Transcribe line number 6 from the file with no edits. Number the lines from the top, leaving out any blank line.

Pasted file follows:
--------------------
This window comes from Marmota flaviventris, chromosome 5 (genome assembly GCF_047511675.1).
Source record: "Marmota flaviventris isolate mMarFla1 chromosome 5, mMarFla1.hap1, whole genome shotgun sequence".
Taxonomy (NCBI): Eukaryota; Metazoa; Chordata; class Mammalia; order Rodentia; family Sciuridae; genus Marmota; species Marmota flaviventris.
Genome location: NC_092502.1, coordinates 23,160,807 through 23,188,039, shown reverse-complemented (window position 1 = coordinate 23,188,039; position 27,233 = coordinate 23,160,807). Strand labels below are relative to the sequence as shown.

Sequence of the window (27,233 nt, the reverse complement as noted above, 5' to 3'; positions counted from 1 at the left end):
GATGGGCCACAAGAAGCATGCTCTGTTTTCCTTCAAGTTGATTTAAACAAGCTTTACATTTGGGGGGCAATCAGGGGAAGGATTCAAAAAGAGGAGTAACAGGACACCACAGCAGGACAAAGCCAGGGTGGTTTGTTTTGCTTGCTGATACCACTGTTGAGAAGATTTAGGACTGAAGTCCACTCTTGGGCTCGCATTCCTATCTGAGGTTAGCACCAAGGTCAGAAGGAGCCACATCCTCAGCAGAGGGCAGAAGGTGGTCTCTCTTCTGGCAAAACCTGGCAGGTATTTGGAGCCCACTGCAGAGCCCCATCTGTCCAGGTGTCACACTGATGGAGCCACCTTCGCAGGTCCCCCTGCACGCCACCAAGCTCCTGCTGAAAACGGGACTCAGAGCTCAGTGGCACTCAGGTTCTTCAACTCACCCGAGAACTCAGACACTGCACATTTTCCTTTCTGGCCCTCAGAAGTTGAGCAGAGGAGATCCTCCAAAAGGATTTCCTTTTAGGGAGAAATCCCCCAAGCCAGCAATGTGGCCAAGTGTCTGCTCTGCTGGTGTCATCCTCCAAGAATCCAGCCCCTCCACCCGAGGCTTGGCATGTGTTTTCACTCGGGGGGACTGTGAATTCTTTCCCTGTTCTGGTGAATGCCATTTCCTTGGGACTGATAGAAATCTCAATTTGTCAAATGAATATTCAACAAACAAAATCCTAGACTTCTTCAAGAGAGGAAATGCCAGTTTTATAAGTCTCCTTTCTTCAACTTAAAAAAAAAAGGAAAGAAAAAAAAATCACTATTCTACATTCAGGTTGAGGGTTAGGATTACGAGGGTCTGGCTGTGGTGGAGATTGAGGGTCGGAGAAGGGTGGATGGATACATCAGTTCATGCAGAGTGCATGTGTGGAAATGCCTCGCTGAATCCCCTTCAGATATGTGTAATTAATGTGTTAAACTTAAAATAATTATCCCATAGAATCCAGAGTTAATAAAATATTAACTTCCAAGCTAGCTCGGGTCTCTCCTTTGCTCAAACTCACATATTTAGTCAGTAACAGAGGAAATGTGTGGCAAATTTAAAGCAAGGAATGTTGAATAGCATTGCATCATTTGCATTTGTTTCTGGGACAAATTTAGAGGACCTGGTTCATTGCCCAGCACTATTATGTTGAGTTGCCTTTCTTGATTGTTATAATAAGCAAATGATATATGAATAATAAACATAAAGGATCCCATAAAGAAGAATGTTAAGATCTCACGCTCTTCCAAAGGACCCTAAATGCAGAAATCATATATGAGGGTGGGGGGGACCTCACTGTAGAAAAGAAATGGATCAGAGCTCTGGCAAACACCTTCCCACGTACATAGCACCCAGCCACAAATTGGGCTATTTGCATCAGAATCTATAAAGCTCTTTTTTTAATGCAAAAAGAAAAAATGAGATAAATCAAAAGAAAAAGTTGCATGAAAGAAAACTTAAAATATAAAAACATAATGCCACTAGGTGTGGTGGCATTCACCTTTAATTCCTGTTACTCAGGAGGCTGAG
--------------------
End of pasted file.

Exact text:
GATGGGCCACAAGAAGCATGCTCTGTTTTCCTTCAAGTTGATTTAAACAAGCTTTACATTTGGGGGGCAATCAGGGGAAGGATTCAAAAAGAGGAGTAACAGGACACCACAGCAGGACAAAGCCAGGGTGGTTTGTTTTGCTTGCTGATACCACTGTTGAGAAGATTTAGGACTGAAGTCCACTCTTGGGCTCGCATTCCTATCTGAGGTTAGCACCAAGGTCAGAAGGAGCCACATCCTCAGCAGAGGGCAGAAGGTGGTCTCTCTTCTGGCAAAACCTGGCAGGTATTTGGAGCCCACTGCAGAGCCCCATCTGTCCAGGTGTCACACTGATGGAGCCACCTTCGCAGGTCCCCCTGCACGCCACCAAGCTCCTGCTGAAAACGGGACTCAGAGCTCAGTGGCACTCAGGTTCTTCAACTCACCCGAGAACTCAGACACTGCACATTTTCCTTTCTGGCCCTCAGAAGTTGAGCAGAGGAGATCCTCCAAAAGGATTTCCTTTTAGGGAGAAATCCCCCAAGCCAGCAATGTGGCCAAGTGTCTGCTCTGCTGGTGTCATCCTCCAAGAATCCAGCCCCTCCACCCGAGGCTTGGCATGTGTTTTCACTCGGGGGGACTGTGAATTCTTTCCCTGTTCTGGTGAATGCCATTTCCTTGGGACTGATAGAAATCTCAATTTGTCAAATGAATATTCAACAAACAAAATCCTAGACTTCTTCAAGAGAGGAAATGCCAGTTTTATAAGTCTCCTTTCTTCAACTTAAAAAAAAAAGGAAAGAAAAAAAAATCACTATTCTACATTCAGGTTGAGGGTTAGGATTACGAGGGTCTGGCTGTGGTGGAGATTGAGGGTCGGAGAAGGGTGGATGGATACATCAGTTCATGCAGAGTGCATGTGTGGAAATGCCTCGCTGAATCCCCTTCAGATATGTGTAATTAATGTGTTAAACTTAAAATAATTATCCCATAGAATCCAGAGTTAATAAAATATTAACTTCCAAGCTAGCTCGGGTCTCTCCTTTGCTCAAACTCACATATTTAGTCAGTAACAGAGGAAATGTGTGGCAAATTTAAAGCAAGGAATGTTGAATAGCATTGCATCATTTGCATTTGTTTCTGGGACAAATTTAGAGGACCTGGTTCATTGCCCAGCACTATTATGTTGAGTTGCCTTTCTTGATTGTTATAATAAGCAAATGATATATGAATAATAAACATAAAGGATCCCATAAAGAAGAATGTTAAGATCTCACGCTCTTCCAAAGGACCCTAAATGCAGAAATCATATATGAGGGTGGGGGGGACCTCACTGTAGAAAAGAAATGGATCAGAGCTCTGGCAAACACCTTCCCACGTACATAGCACCCAGCCACAAATTGGGCTATTTGCATCAGAATCTATAAAGCTCTTTTTTTAATGCAAAAAGAAAAAATGAGATAAATCAAAAGAAAAAGTTGCATGAAAGAAAACTTAAAATATAAAAACATAATGCCACTAGGTGTGGTGGCATTCACCTTTAATTCCTGTTACTCAGGAGGCTGAG